With in-person events springing back to life, Party Perfect has added some extra firepower.
The event supply rental company bought local competitor Prop Shop Party Rentals for an undisclosed sum. The deal closed Tuesday.
After a year in which live events were largely out of the question, Party Perfect owner Nelson Parker said the acquisition comes in part as an answer to an employee shortage as business heats up again.
“It has come roaring back in the last six weeks. We have too much business and we can’t handle it,” Parker said. “(The acquisition) was advantageous for us because we were able to get labor included with this deal.”
The acquisition brings at least three more employees, including Prop Shop owner Tom Coover, into the ranks of Party Perfect. The combined company now has 17 employees, up from a pandemic low of seven workers and close to the pre-pandemic headcount of 23.
Party Perfect also added a 16-foot box truck, its second such vehicle, as well as tents, tables and related items to its inventory as part of the deal. Parker described the haul as a small boost to the company’s existing inventory of equipment and supplies that it rents out for events.
Party Perfect’s fleet also includes four 26-foot box trucks and other vehicles.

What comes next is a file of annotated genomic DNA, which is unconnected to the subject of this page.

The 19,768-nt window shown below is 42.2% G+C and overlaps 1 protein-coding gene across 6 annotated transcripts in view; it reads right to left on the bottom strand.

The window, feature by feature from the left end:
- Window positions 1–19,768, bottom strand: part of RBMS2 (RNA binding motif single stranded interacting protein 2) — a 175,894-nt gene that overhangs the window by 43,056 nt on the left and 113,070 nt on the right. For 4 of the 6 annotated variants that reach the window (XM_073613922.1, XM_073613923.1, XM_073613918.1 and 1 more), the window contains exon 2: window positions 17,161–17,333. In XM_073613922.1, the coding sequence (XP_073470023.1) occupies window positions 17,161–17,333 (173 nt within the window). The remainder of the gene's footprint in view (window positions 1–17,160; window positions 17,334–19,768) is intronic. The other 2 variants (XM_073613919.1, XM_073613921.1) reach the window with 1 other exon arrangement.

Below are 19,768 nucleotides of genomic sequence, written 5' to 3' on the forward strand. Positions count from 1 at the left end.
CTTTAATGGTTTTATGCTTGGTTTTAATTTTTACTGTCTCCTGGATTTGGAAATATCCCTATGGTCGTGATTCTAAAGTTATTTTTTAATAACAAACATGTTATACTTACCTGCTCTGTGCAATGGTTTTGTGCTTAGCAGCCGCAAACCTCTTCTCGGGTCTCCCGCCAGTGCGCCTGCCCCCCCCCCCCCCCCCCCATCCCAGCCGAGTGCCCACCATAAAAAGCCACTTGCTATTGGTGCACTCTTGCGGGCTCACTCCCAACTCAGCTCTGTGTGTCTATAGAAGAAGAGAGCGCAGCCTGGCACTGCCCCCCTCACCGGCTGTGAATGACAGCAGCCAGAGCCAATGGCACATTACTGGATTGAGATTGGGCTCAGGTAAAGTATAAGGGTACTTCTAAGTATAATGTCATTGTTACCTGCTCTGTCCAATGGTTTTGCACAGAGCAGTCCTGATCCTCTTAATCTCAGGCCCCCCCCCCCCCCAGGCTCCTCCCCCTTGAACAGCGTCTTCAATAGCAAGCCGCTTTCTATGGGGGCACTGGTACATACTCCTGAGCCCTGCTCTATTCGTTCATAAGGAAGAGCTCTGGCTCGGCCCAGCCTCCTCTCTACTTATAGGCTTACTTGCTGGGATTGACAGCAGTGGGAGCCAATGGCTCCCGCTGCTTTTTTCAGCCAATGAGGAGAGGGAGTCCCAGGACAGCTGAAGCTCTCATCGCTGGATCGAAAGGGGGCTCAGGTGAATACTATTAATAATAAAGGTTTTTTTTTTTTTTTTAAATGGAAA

The company is based in 26,000 square feet of space at 2400 Magnolia Court in the Magnolia Industrial Center near Highland Park. It recently relocated there from Scott’s Addition.
Parker plans to vacate the Prop Shop’s space at 1512 Belleville St. by July to consolidate operations. The Scott’s Addition warehouse is owned by John Freeland and will be razed to make way for a 126-unit apartment complex.
Though Parker floated the idea of buying Prop Shop late last year, initial talks came to a dead end only to pick back up recently as it became more clear Party Perfect needed a few more hands.
Party Perfect and Prop Shop had been working together prior to the acquisition. The Prop Shop officially closed in late May.
In the last year, in-person gatherings ranged from the impossible to the unusually challenging due to pandemic-related restrictions, which dried up revenue for companies in the business of setting up tents and chairs. Parker said that he did $300,000 in business in May 2019, and only about $3,000 in May 2020.
“The pandemic hit and obviously it hurt everybody in our industry because we’re in the people-gathering business and a pandemic doesn’t suit that well. Things really went down the tubes quick,” Parker said.
Party Perfect stayed afloat with federal aid and worked with film crews, restaurants and other users in need of tents.
Other local events companies found similar creative ways to keep the doors open over the last year. RMC Events switched to staffing up virus screening stations and vaccination sites.
And some didn’t make it through the pandemic, such as Henrico-based convention supply company Exhibits Inc., which went into bankruptcy and then had most of its assets acquired by a Connecticut company.
Great article and congratulations to Party Perfect for “staying the course” and persevering during the pandemic! This is how legends are made.